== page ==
Early Writing Systems
It is fascinating to think that the words you are reading right now contain characters with ancient origins. Humans had been speaking for a couple hundred thousand years before they got the inspiration to create a writing system.
When ancient Mesopotaminas began settling onto farms and surrounding cities, life became more complicated. With the invention of irrigation, agriculture required more expertise and detailed record keeping of the surplus of food became necessary. This led directly to the invention of writing. The oldest writing systems historians have found are cuneiform, hieroglyphics, and the alphabet.
Cuneiform is the first known form of writing. Cuneiform is considered the most significant contribution of the Sumerians because of how important writing is to civilization. The origin of this writing is dated approximately 3,300 BCE. Archeologists found over 700 symbols with different meanings that changed with each city-state and over time. It was used to write on a clay tablet with a stylus and used symbols for sounds. This allowed the civilization to document its history, laws, and people.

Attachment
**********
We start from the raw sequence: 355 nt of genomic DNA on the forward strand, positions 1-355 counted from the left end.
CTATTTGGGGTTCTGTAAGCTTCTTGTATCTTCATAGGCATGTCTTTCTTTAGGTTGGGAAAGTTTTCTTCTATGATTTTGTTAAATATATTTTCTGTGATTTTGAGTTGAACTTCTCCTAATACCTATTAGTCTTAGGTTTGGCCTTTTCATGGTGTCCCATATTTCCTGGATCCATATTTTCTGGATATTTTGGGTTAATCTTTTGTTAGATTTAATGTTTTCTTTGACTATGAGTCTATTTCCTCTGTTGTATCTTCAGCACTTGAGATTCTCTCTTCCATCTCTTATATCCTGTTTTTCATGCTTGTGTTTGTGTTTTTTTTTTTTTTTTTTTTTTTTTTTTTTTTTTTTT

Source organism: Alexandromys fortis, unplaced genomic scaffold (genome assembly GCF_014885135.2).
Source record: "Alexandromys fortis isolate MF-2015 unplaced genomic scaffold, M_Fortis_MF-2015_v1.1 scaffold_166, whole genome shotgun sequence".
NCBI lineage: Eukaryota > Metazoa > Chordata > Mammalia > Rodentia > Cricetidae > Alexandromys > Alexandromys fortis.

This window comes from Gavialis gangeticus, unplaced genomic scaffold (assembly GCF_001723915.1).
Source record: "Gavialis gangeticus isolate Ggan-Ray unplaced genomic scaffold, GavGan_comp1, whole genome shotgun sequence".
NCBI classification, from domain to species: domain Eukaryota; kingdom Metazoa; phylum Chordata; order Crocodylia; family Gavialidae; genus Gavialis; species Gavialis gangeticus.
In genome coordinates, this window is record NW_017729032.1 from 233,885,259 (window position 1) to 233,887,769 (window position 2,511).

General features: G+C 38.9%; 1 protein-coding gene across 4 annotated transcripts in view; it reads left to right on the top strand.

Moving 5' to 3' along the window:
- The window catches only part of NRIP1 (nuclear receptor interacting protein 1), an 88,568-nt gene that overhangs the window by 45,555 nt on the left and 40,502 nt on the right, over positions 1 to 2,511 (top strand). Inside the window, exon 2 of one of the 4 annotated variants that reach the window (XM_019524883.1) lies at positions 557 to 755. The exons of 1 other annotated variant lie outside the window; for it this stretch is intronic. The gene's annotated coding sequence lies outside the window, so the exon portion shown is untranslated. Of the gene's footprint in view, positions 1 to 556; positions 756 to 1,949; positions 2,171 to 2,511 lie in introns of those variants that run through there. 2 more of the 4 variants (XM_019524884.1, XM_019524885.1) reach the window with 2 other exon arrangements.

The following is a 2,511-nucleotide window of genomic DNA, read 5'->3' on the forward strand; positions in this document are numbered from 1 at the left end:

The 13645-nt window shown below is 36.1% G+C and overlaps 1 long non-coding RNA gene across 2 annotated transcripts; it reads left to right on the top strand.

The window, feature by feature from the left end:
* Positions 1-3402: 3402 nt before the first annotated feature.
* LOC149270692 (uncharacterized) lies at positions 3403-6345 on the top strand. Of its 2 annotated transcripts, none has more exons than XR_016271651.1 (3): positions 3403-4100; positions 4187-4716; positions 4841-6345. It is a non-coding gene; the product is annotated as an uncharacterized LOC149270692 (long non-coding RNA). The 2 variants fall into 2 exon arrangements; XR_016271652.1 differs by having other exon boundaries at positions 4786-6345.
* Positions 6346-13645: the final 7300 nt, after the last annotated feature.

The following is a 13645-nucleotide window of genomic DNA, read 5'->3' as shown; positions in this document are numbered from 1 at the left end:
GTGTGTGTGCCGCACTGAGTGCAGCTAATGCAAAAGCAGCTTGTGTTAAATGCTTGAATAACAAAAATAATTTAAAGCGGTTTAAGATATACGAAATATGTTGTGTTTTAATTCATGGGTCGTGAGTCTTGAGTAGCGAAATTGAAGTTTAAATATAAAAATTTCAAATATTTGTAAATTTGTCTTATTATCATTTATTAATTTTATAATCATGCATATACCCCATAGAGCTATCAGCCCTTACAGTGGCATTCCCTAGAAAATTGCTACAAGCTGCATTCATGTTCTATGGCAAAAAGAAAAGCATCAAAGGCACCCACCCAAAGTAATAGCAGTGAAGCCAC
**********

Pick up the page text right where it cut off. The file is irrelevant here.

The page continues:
Egyptian hieroglyphs were a formal writing system used by ancient Egyptians around 3,000 BCE that combined pictographic and alphabetic elements. Hieroglyphs have thousands of symbols that can mean sounds (phonogram) or entire words (ideogram). It took advanced skill to write hieroglyphs and scribes who studied it often began at a young age. Egyptians used cursive hieroglyphs for religious literature on papyrus and wood. They are significant because they are how we know so much about the ancient Egyptians and allowed them to
After thousands of years Cuneiform was replaced with widespread usage of the Phoenician alphabet. It’s earliest known use is 1,000 BCE. Cuneiform differed from pictographic writing in that it was based on sounds and included 22 letters. It was spread by Phoenician traders and became the basis for modern script. Many alphabetic languages trace their roots back to the Phonecian alphabet.